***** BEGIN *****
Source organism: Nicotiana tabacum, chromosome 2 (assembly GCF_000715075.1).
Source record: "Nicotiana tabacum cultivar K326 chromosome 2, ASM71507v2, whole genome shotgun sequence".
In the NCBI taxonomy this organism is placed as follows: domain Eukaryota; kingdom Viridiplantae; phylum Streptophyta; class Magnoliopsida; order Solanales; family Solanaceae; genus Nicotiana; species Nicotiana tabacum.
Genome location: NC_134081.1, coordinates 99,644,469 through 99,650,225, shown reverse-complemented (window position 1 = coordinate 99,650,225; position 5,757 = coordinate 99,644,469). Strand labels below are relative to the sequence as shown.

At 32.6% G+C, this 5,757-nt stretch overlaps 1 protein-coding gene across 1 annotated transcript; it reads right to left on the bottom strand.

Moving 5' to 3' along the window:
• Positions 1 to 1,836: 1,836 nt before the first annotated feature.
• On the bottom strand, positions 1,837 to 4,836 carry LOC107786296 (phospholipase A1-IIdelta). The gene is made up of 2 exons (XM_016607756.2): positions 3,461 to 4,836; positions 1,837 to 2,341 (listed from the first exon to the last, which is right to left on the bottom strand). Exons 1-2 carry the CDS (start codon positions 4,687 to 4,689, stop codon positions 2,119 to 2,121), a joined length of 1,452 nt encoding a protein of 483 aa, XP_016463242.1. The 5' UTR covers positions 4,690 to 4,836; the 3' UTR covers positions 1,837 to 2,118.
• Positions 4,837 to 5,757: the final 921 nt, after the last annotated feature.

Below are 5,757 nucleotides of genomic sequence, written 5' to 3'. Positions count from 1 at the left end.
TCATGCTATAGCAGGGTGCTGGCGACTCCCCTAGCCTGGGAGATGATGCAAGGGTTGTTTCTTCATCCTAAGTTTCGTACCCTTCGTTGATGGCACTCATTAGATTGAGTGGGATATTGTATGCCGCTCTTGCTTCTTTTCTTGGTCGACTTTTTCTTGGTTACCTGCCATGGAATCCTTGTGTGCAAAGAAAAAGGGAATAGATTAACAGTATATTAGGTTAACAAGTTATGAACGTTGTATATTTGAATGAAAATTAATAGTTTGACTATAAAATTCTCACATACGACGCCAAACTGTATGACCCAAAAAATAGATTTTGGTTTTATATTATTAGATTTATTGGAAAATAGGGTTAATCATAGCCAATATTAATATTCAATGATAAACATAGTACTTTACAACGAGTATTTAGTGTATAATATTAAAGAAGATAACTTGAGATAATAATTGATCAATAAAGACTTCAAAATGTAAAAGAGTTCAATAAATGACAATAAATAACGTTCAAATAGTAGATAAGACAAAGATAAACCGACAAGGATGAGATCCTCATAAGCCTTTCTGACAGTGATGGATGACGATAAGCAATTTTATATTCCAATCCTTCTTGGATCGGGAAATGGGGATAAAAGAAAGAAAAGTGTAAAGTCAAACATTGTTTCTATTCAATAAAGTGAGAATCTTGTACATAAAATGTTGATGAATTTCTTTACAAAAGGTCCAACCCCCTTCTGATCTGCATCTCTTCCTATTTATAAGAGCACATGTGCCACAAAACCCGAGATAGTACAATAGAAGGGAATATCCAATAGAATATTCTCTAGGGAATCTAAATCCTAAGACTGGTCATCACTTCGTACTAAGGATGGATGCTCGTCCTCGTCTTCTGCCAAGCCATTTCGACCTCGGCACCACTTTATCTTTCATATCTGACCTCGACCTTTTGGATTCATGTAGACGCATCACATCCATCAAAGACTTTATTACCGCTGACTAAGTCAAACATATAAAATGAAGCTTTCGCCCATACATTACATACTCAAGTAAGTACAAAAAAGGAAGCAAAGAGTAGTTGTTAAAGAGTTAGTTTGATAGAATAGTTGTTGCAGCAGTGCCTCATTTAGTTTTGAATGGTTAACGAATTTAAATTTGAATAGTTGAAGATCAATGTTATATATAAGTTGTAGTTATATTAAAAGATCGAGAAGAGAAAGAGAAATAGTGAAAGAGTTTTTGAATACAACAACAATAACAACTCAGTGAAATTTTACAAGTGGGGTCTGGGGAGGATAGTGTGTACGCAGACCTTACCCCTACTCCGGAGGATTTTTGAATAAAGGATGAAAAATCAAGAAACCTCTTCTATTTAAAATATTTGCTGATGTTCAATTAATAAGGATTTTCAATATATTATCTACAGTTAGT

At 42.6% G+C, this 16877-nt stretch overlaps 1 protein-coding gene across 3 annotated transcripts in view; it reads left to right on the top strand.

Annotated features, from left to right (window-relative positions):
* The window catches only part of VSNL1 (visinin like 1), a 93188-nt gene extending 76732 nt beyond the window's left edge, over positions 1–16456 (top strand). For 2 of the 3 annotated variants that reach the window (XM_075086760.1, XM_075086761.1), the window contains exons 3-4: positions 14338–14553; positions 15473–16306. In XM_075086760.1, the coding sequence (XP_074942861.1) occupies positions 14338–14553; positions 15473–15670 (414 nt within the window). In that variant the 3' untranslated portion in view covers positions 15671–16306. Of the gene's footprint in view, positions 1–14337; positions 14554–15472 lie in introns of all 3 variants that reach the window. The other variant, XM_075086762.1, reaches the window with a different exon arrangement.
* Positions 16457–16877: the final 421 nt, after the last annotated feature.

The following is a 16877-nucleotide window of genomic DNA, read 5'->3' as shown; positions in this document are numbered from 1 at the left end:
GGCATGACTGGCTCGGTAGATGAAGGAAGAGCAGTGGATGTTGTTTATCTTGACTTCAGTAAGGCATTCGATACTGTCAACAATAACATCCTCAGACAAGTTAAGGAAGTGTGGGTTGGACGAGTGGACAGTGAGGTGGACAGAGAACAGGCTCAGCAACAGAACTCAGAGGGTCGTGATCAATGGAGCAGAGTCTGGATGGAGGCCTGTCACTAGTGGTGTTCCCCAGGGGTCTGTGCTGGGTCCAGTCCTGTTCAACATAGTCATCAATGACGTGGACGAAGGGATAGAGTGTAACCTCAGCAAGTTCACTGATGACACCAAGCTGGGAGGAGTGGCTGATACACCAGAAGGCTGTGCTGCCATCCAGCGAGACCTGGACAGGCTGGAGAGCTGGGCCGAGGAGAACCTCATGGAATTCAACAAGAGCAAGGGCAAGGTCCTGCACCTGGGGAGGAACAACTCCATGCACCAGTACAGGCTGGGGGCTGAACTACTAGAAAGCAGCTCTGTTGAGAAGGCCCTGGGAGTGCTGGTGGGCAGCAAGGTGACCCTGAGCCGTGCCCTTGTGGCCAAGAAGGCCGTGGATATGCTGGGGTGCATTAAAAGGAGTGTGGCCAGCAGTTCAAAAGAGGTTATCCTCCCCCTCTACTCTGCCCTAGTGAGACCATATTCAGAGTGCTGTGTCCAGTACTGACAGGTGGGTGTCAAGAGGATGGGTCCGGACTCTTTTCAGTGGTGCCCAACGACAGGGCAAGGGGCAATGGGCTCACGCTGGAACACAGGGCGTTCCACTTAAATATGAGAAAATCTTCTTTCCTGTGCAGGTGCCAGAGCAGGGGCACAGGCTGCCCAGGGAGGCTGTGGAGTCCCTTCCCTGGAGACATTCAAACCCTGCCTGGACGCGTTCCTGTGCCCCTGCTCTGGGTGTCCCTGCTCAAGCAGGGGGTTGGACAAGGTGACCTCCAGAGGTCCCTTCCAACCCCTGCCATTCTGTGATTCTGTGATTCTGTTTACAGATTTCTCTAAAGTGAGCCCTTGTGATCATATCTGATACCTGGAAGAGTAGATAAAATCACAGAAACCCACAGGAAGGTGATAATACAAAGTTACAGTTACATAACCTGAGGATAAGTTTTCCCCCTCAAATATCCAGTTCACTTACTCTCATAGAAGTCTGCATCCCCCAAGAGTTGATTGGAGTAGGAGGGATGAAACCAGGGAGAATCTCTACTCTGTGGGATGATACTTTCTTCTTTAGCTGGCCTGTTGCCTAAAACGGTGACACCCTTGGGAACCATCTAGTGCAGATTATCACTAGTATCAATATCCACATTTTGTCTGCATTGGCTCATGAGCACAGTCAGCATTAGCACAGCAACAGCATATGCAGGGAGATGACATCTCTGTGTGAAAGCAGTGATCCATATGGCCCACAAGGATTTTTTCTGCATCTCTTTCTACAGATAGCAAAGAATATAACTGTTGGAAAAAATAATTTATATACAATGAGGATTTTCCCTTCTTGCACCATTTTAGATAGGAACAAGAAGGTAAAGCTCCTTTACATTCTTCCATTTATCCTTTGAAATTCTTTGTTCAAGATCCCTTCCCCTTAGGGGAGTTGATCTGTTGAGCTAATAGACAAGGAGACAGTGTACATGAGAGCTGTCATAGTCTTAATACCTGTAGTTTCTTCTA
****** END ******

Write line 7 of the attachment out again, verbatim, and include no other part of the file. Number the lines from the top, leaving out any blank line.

• Positions 1 to 1,836: 1,836 nt before the first annotated feature.